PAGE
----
Eight Tips for Protecting Your Pet »
From household hazards to insurance, here is a roundup of our best tips for ensuring your pet's safety.
2050 62nd Ave NSaint Petersburg, FL 33702
Dr. McLemore, you are by far the best vet ever! You are compassionate, caring, and caring to pets and understanding to the owners! I am sure you han…
5305 Seminole BlvdSaint Petersburg, FL 33708
From Business: Steele Animal Hospital - Rita Manarino DVM is located at 5305 Seminole Blvd Saint Petersburg, FL 33708. We are a full-service veterinary hospital offering quality p…
3845 Tyrone Blvd NSaint Petersburg, FL 33709
From Business: Bayshore Animal Hospital & Avian Practice was first opened in 1955 and was the first animal hospital in the area. Back then Tyrone Blvd. ended at Park Street and th…
3720 54th Ave NSaint Petersburg, FL 33714
From Business: PARKVIEW animal hospital in ST. Petersburg will provide your PET with the best medical care possible. We are a full service animal hospital. Serving dogs. Cats and …
4801 4th St NSaint Petersburg, FL 33703
From Business: Home Tampa Bay K9 Rehabilitation Center would like to take this opportunity to welcome you, your family, and your special family member to our website. As you conti…
I took my cat "Ares" there when he had stopped eating. I had very little money. The staff and doctors took care of my pet, they were kind and the …
Saint Petersburg, 33708Saint Petersburg, FL 33708
From Business: Medicine River Animal Hospital in Madeira Beach, FL is a full service companion animal hospital. It is our commitment to provide quality veterinary care throughout …
From household hazards to insurance, here is a roundup of our best tips for ensuring your pet's safety.
From vacation ideas to gardening preparation, check out our September checklist to enjoy the rest of summer and get ready for fall.
Just like the planning that went into your vacation, there is planning needed before boarding your pet. Here are some dos and don'ts to help make the process a little easier.
Dr. Mills and his staff are very compassionate about all the animals that they help. I have been taking my dog there for four years, ever since he was a puppy, and I have never had the desire to go anywhere else. They have always taken good care of me, along with my dog. Dr. Mills is very thorough and never misses anything, he also explains everything that is going on with my dog and the recommended treatments so that I am able to understand everything that is going on with my dog and how to continue his treatment. His staff is always very friendly and helpful when I call in to make an appointment or if I have questions. Not only does Pasadena Veterinary Hospital provide superb medical care, but they also have boarding and doggie day care services. I have trusted them with my dog many a time when I went out of town. I never worried that he was not getting taken care of properly or that he was not getting enough attention. There is an immaculate dog park next door, in which the dogs are taken out several times a day to play and get exercise. The yard is always clean and it is completely fenced in. Pasadena Veterinary Hospital will provide you with excellent customer service and also take care of all your pets needs!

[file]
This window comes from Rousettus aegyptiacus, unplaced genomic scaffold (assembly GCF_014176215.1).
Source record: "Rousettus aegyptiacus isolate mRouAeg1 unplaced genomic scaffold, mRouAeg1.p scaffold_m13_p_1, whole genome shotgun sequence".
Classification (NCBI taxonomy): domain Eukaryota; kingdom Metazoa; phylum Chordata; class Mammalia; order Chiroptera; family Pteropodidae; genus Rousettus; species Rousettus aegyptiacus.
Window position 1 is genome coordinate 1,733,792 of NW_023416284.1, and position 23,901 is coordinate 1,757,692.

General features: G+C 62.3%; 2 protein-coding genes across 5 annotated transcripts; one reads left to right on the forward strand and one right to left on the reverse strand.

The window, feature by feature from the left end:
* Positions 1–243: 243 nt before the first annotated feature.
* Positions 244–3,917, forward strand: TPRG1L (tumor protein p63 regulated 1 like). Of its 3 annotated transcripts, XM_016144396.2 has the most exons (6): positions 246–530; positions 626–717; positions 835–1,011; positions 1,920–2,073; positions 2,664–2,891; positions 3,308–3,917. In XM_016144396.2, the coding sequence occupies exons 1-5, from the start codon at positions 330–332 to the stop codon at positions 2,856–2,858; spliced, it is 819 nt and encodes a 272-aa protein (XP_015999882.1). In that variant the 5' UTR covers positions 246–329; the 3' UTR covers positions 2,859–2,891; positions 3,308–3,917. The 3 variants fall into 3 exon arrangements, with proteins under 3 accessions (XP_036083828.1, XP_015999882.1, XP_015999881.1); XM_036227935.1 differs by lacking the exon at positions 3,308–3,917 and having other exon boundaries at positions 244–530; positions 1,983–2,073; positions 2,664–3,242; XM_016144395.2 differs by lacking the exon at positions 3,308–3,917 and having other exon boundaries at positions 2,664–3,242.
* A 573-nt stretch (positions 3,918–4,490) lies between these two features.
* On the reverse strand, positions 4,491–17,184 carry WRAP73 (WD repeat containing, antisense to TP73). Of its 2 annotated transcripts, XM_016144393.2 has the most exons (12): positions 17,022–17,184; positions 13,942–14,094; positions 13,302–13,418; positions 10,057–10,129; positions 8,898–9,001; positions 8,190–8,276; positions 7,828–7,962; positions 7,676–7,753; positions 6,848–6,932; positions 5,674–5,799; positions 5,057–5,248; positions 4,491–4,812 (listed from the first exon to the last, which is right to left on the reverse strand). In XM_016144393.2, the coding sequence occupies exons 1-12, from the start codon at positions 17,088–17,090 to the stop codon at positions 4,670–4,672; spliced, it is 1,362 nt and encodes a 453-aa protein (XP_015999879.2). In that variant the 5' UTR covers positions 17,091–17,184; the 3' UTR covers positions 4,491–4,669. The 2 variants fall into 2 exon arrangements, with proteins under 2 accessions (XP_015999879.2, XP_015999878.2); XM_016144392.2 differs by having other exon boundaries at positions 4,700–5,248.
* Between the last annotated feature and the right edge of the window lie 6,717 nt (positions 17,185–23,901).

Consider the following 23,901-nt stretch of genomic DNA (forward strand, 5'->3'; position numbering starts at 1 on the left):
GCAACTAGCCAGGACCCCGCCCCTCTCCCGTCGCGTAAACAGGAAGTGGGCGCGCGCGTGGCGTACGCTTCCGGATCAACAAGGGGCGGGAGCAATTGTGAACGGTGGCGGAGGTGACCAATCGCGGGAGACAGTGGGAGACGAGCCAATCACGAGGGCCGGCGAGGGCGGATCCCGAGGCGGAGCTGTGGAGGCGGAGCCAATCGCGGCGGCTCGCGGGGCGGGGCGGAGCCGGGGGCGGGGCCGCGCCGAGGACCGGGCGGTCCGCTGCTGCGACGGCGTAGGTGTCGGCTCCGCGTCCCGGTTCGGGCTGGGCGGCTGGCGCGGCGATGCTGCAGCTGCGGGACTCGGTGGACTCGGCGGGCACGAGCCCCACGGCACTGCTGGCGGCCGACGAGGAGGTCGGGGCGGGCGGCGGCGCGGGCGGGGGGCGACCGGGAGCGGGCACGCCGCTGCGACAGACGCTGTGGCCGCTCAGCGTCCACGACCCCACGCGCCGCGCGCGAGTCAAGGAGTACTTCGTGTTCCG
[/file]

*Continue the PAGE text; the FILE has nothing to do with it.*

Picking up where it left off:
I moved here from Texas about 3 years ago. I have 3 cats and dog also. Little did I know the fleas in Florida are HORRIBLE!!! My dog broke and was covered in a nasty rash. I tried other hospitals but they just treated the fleas not her skin. I drove by Pasadena Veterinary Hospital and I saw there Doggy Daycare sign and I decided to check it out. The staff was very caring and helpful with my dog. They didn't make me feel stupid for not knowing about the fleas here. During the appointment I noticed how thorough Dr. Mills is. My dog not only had an allergic reaction to fleas but she had a horrible ear infection. Dr. Mills and the staff go over what treatment my dog would need with me and I got to choose what he recommends. 2 weeks later from the help of Pasadena Veterinary Hospital my dogs skin was back to normal and she finally quit bothering her ears. I definitely recommend this place to anyone who loves their pet as much as I do. Pasadena Veterinary hospital is definitely worth checking out.
My boyfriend and I had to take our 112 lb Mastiff in for an emergency last Sunday. He was at the dog park and injured his leg, to the point he wasnt walking at all. The staff greeted us warmly and made us feel right at home. Dr Berlin came into see us and we never felt like she was in a hurry. Dr Berlin took great care and time making sure we understood her diagnosis. We wernt expecting this kind of finacial emergency, however it was made very clear that our dogs wellbeing was of upmost importance, and easily came to a very resonable financial payment plan. I am happy to say he is doing well and we are forever in Dr Berlin and VCA Noahs Place debt for taking such wonderful care of our gentle giant
Choosing the right vet for your pet can be tough. After all, your furry friend can't tell you how he or she feels about the doctor. Even though you're not the one treated by the vet, whoever your animal sees is obviously your decision. Since many veterinary diseases and injuries can turn into emergencies very quickly, it's important to have a go-to vet. This way, you can ensure you'll know whom to see when your animal needs care.